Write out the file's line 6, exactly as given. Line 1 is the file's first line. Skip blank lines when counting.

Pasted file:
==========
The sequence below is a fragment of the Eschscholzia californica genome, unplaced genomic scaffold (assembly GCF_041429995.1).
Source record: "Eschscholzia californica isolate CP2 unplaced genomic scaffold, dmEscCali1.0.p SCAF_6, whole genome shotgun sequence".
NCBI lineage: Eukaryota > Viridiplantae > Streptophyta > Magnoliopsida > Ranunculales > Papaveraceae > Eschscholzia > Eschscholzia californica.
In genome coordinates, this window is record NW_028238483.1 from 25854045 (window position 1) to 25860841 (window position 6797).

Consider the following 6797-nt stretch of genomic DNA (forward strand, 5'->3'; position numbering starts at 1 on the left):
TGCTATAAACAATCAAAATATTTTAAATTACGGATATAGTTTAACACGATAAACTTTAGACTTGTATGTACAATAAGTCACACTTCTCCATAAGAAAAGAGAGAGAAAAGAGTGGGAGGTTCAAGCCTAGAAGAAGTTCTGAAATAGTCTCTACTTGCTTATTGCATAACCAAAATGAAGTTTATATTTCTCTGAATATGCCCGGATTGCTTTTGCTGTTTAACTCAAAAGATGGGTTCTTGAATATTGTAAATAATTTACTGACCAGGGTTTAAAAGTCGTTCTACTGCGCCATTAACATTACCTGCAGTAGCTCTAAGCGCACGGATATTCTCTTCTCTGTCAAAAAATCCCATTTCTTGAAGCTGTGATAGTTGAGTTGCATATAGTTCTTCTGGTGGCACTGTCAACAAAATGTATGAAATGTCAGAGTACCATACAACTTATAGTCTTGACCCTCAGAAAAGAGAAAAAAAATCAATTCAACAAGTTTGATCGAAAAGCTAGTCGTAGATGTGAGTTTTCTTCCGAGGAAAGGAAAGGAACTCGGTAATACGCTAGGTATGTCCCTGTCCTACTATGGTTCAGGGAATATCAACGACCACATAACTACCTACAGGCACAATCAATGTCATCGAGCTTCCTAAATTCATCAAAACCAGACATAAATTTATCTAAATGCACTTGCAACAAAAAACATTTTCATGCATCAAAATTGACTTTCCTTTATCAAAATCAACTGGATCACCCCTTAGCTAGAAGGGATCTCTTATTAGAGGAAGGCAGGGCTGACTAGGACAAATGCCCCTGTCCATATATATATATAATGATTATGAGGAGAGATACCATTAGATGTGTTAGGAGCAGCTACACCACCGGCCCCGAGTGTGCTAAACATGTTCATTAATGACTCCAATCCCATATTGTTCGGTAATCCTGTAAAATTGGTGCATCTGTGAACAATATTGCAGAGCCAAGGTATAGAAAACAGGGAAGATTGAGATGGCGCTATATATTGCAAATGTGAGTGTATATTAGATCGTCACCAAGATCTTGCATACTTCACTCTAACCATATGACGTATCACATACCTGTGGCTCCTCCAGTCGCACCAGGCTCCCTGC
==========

TGCTATAAACAATCAAAATATTTTAAATTACGGATATAGTTTAACACGATAAACTTTAGACTTGTATGTACAATAAGTCACACTTCTCCATAAGAAAAGAGAGAGAAAAGAGTGGGAGGTTCAAGCCTAGAAGAAGTTCTGAAATAGTCTCTACTTGCTTATTGCATAACCAAAATGAAGTTTATATTTCTCTGAATATGCCCGGATTGCTTTTGCTGTTTAACTCAAAAGATGGGTTCTTGAATATTGTAAATAATTTACTGACCAGGGTTTAAAAGTCGTTCTACTGCGCCATTAACATTACCTGCAGTAGCTCTAAGCGCACGGATATTCTCTTCTCTGTCAAAAAATCCCATTTCTTGAAGCTGTGATAGTTGAGTTGCATATAGTTCTTCTGGTGGCACTGTCAACAAAATGTATGAAATGTCAGAGTACCATACAACTTATAGTCTTGACCCTCAGAAAAGAGAAAAAAAATCAATTCAACAAGTTTGATCGAAAAGCTAGTCGTAGATGTGAGTTTTCTTCCGAGGAAAGGAAAGGAACTCGGTAATACGCTAGGTATGTCCCTGTCCTACTATGGTTCAGGGAATATCAACGACCACATAACTACCTACAGGCACAATCAATGTCATCGAGCTTCCTAAATTCATCAAAACCAGACATAAATTTATCTAAATGCACTTGCAACAAAAAACATTTTCATGCATCAAAATTGACTTTCCTTTATCAAAATCAACTGGATCACCCCTTAGCTAGAAGGGATCTCTTATTAGAGGAAGGCAGGGCTGACTAGGACAAATGCCCCTGTCCATATATATATATAATGATTATGAGGAGAGATACCATTAGATGTGTTAGGAGCAGCTACACCACCGGCCCCGAGTGTGCTAAACATGTTCATTAATGACTCCAATCCCATATTGTTCGGTAATCCTGTAAAATTGGTGCATCTGTGAACAATATTGCAGAGCCAAGGTATAGAAAACAGGGAAGATTGAGATGGCGCTATATATTGCAAATGTGAGTGTATATTAGATCGTCACCAAGATCTTGCATACTTCACTCTAACCATATGACGTATCACATACCTGTGGCTCCTCCAGTCGCACCAGGCTCCCTGC